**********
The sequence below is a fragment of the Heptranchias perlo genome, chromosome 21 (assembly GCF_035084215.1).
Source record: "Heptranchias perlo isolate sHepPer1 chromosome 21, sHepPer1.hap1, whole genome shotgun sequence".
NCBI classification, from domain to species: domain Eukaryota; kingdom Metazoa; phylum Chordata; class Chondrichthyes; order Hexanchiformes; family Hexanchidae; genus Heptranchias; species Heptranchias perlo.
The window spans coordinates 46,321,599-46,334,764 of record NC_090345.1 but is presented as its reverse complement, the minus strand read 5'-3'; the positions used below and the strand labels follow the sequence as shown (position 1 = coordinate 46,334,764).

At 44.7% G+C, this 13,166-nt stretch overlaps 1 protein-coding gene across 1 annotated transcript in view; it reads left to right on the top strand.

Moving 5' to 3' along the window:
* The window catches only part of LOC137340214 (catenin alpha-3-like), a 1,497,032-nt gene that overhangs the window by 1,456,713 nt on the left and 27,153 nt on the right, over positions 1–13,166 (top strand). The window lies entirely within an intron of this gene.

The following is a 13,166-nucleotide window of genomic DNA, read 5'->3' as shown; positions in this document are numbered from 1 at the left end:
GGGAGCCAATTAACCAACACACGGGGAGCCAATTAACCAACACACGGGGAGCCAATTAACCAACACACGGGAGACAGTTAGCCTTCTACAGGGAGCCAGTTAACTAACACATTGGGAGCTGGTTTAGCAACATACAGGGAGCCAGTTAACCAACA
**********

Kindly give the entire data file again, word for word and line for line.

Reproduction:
The sequence below is a fragment of the Heptranchias perlo genome, chromosome 21 (assembly GCF_035084215.1).
Source record: "Heptranchias perlo isolate sHepPer1 chromosome 21, sHepPer1.hap1, whole genome shotgun sequence".
NCBI classification, from domain to species: domain Eukaryota; kingdom Metazoa; phylum Chordata; class Chondrichthyes; order Hexanchiformes; family Hexanchidae; genus Heptranchias; species Heptranchias perlo.
The window spans coordinates 46,321,599-46,334,764 of record NC_090345.1 but is presented as its reverse complement, the minus strand read 5'-3'; the positions used below and the strand labels follow the sequence as shown (position 1 = coordinate 46,334,764).

At 44.7% G+C, this 13,166-nt stretch overlaps 1 protein-coding gene across 1 annotated transcript in view; it reads left to right on the top strand.

Moving 5' to 3' along the window:
* The window catches only part of LOC137340214 (catenin alpha-3-like), a 1,497,032-nt gene that overhangs the window by 1,456,713 nt on the left and 27,153 nt on the right, over positions 1–13,166 (top strand). The window lies entirely within an intron of this gene.

The following is a 13,166-nucleotide window of genomic DNA, read 5'->3' as shown; positions in this document are numbered from 1 at the left end:
GGGAGCCAATTAACCAACACACGGGGAGCCAATTAACCAACACACGGGGAGCCAATTAACCAACACACGGGAGACAGTTAGCCTTCTACAGGGAGCCAGTTAACTAACACATTGGGAGCTGGTTTAGCAACATACAGGGAGCCAGTTAACCAACA